Do You Diversify?
Research shows that variety seeking isn’t always the best strategy.
Posted Mar 15, 2012
Most of us probably know the concept of diversification from the perspective of finance. Savvy investors usually don't put all their eggs into one basket. Diversification also occurs when we buy consumer goods. In that domain, however, diversification isn't always the most advantageous strategy. Have you ever opted for variety in purchasing a month's supply of breakfast cereal, only to later regret not having chosen more boxes of your favorite cereal?
Humans live in the moment. We are generally poor predictors of our future preferences and behavior. Perhaps not surprisingly, research has shown that people seek more variety when they choose multiple items for future consumption than when they make choices sequentially, i.e. on an "in the moment" basis. A choice of variety greater than an optimal ("as needed") level is known as the diversification bias.
When people diversify, virtues (e.g. healthy snacks) also tend to be chosen in greater proportion relative to vices (e.g. less healthy but tasty snacks). An interesting study on this phenomenon by Read, Loewenstein and Kalyanaraman (1999) randomly assigned experimental participants to two groups: advance (simultaneous) choice or sequential choice. In the experiment, all participants first had to pick three dates (separated by at least two days) in the future on which they wanted to watch movies (videos). 'Advance choice' individuals had to schedule all movies at the same time, one for viewing on that day, the other two for later evenings. 'Sequential choice' individuals also began by choosing the movie that they wanted to see on that day, but had to return on future days to choose their second and third flicks.
Diversification bias may be partly explained by the spacing of consumption. Recent experiments by Galak, Kruger and Loewenstein (2011) show just that. One study asked experimental participants to make a playlist of ten pieces of classical music. Some individuals were told that they would have to listen to the pieces back to back, while others were told that they would have a 2-minute delay (filled with a task unrelated to the study) between listening to the pieces. In addition, some participants had to create their playlists at the beginning of the experiment, while others had to choose sequentially, one piece at a time.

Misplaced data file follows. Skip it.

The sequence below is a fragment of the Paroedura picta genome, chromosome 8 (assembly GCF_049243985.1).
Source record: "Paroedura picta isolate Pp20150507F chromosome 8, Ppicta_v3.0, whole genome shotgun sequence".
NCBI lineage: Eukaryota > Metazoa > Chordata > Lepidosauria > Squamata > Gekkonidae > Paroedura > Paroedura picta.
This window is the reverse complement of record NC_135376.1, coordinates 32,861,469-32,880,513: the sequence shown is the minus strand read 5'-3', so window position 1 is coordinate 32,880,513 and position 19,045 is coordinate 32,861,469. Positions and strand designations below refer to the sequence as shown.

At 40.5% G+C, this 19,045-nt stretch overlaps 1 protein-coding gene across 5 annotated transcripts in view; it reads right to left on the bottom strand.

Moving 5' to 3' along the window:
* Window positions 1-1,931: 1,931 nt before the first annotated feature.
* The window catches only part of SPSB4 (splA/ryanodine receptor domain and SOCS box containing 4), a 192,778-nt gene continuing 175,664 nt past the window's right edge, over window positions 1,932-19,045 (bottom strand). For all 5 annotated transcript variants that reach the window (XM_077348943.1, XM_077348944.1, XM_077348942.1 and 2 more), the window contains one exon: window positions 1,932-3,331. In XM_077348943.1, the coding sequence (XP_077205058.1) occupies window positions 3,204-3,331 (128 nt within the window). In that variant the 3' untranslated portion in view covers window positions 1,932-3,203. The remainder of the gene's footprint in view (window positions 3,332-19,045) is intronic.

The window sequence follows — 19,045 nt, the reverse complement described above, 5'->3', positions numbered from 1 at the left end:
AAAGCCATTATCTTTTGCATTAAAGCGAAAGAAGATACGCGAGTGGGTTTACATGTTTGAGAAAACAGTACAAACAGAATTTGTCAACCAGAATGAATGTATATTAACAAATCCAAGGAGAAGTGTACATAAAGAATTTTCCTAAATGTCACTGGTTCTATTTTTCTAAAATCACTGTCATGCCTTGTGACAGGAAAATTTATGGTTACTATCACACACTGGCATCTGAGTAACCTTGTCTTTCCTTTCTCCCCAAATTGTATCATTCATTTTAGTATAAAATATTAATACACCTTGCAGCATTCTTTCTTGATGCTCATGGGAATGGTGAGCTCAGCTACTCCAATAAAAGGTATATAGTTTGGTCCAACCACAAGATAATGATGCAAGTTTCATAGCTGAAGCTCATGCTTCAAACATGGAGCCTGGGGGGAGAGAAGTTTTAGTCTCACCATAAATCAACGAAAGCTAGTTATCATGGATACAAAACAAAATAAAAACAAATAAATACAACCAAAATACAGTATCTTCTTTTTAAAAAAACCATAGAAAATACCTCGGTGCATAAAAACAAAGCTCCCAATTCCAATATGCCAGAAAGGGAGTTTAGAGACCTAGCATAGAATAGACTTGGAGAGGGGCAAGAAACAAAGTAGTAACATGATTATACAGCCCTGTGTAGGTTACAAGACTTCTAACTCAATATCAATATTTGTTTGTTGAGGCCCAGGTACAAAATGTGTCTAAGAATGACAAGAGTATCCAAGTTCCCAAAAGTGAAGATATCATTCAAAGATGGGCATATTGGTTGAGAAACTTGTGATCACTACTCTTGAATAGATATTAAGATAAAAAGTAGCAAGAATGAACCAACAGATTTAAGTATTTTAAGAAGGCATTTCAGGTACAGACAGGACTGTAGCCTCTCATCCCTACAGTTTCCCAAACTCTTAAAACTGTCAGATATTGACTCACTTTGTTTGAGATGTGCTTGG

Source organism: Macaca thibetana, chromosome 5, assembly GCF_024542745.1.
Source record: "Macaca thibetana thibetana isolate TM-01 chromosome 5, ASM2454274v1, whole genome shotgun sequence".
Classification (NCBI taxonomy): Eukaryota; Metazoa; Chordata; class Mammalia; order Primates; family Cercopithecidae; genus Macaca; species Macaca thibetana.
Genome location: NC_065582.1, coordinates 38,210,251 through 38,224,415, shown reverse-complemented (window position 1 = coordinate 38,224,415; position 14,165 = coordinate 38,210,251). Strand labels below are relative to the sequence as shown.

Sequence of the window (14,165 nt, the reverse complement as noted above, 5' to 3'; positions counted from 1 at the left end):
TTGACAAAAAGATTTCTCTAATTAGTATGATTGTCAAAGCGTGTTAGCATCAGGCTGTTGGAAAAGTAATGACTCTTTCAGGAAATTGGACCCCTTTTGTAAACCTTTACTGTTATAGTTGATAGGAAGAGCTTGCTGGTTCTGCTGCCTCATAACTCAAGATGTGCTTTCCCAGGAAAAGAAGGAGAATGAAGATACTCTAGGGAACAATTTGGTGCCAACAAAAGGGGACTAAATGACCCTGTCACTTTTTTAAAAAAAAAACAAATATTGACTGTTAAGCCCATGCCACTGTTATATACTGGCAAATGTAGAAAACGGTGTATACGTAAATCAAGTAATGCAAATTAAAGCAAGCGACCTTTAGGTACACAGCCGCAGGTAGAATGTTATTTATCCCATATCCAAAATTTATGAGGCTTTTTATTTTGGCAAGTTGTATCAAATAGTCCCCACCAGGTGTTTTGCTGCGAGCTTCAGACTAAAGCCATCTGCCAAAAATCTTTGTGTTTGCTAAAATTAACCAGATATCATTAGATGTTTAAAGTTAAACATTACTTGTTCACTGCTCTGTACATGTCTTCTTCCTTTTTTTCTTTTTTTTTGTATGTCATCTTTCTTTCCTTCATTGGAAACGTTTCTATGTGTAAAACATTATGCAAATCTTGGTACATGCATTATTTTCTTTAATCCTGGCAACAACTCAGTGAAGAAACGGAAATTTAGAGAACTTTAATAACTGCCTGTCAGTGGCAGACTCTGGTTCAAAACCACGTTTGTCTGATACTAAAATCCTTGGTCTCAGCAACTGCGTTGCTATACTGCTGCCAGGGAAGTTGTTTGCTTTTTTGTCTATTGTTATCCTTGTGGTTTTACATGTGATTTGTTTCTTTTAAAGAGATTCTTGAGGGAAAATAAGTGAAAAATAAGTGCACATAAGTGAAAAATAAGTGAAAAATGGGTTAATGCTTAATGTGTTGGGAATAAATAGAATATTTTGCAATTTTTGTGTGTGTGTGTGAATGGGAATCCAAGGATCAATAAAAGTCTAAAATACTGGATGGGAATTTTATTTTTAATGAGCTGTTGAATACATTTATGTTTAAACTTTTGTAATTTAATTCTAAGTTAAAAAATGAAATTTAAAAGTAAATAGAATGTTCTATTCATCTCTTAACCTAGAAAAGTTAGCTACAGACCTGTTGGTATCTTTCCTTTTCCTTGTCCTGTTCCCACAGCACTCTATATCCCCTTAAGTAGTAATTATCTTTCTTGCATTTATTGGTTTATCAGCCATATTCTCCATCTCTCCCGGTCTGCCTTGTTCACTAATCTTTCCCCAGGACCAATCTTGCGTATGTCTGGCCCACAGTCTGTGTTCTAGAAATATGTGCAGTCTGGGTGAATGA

The simple takeaway for savvy consumers: if you want to choose optimally, make your choices on an as-needed basis. If that's not practical, don't over-diversify if there are significant intervals between consumption. One of the remaining questions, then, is this: how do the laboratory findings on consumption spacing translate into real life? For example, how many hours, days or weeks make for a meaningful gap that would prevent the average consumer from growing tired of eating the same cereal? For individual consumers, only experience will tell.
Galak, J., Kruger, J., & Loewenstein, G. (2011). Is variety the spice of life? It all depends on the rate of consumption. Judgment and Decision Making, 6, 230-238.
Read, D., Loewenstein, G., Kalyanaraman, S. (1999). Mixing virtue and vice: Combining the immediacy effect and the diversification heuristic. Journal of Behavioral Decision Making, 12, 257-273.
Read, D., & Loewenstein, G. (1995). Diversification bias: Explaining the discrepancy in variety seeking between combined and separated choices. Journal of Experimental Psychology: Applied, 1, 34-49.